Extract from Robinson’s Oriental Armour
“The madu or maru was a small fist-shield mounted upon a pair of roebuck horns with steel tips. It was primarily for parrying, and in some instances a pair of flamboyant (that is, flame-like) blades replaced the horns. The shields were of steel, chiselled and gilt, with four small bosses. Pairs of horns were also used, without a shield, for the same purpose. Their use was mainly confined to northern and central India.”
Extract from Stone’sGlossary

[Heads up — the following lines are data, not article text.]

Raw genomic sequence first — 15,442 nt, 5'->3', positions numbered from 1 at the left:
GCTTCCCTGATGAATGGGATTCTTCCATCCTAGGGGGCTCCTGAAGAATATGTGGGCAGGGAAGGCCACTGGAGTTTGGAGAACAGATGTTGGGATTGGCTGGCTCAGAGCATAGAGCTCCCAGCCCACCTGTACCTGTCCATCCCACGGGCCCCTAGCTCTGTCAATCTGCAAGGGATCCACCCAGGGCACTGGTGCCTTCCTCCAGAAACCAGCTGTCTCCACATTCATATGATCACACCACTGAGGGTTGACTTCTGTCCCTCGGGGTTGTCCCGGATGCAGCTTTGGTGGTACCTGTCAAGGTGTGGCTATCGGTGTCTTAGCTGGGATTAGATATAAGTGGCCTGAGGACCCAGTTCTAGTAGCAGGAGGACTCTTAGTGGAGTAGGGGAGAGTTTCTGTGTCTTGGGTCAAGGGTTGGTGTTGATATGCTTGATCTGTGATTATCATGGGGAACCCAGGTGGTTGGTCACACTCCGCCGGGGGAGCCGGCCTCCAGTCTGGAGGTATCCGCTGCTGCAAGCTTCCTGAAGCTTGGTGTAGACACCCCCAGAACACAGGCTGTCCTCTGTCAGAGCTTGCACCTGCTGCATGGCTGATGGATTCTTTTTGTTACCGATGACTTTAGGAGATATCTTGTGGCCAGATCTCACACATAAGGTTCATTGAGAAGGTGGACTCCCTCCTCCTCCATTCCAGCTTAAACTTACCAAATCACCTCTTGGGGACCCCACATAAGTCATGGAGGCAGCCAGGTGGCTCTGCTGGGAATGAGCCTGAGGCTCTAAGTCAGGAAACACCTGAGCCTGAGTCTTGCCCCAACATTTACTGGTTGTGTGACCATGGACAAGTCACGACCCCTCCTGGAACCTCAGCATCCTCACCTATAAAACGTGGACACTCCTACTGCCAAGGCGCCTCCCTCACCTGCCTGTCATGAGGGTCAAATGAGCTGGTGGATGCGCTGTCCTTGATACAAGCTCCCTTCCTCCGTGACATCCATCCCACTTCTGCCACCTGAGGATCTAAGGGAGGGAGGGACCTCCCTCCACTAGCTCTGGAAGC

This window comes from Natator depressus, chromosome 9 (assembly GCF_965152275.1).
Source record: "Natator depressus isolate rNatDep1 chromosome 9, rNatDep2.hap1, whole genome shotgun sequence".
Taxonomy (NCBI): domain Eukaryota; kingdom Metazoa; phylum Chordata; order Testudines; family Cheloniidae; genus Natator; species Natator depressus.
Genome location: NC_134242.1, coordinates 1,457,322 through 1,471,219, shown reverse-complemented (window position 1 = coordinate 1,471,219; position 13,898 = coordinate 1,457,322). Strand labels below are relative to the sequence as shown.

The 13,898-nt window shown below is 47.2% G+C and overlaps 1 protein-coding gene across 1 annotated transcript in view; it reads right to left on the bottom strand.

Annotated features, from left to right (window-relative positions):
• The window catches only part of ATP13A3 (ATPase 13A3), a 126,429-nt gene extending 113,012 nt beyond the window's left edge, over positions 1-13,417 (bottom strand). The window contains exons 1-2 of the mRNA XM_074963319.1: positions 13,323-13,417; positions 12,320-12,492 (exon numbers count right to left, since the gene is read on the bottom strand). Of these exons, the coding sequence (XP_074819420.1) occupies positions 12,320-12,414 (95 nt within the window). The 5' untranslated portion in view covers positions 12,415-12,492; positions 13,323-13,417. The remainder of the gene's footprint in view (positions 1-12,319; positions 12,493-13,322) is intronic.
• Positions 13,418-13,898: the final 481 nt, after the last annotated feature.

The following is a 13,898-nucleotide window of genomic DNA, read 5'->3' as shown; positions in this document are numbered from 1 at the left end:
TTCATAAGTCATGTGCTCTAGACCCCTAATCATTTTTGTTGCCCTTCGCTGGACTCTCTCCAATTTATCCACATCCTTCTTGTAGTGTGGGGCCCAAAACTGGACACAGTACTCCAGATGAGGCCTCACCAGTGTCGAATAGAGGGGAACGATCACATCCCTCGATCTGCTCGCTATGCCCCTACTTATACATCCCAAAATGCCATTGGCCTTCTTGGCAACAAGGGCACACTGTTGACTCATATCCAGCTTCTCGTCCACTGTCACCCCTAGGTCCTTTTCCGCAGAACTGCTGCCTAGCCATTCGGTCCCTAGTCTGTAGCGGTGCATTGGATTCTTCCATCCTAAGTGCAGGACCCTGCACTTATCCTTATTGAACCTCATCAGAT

“MADU, MARU, SINGAUTA. An Indian parrying and thrusting weapon consisting of a pair of black buck horns fastened together with their points in opposite directions. Usually the horns overlap, but sometimes they are fastened to the opposite ends of a short handle. In either case the hand is protected by a small circular shield of leather or iron. The horns usually have steel points on the ends. It was used by the Bhils and other wild tribes and was a favorite with Hindu religious beggars. It was also used by swordsmen for guarding, being held in the left hand.”
When weilded as a secondary weapon in the off-hand the madu can be used to parry, giving the weilder a bonus to his defense. When used offensively the madu acts as a short double tipped spear.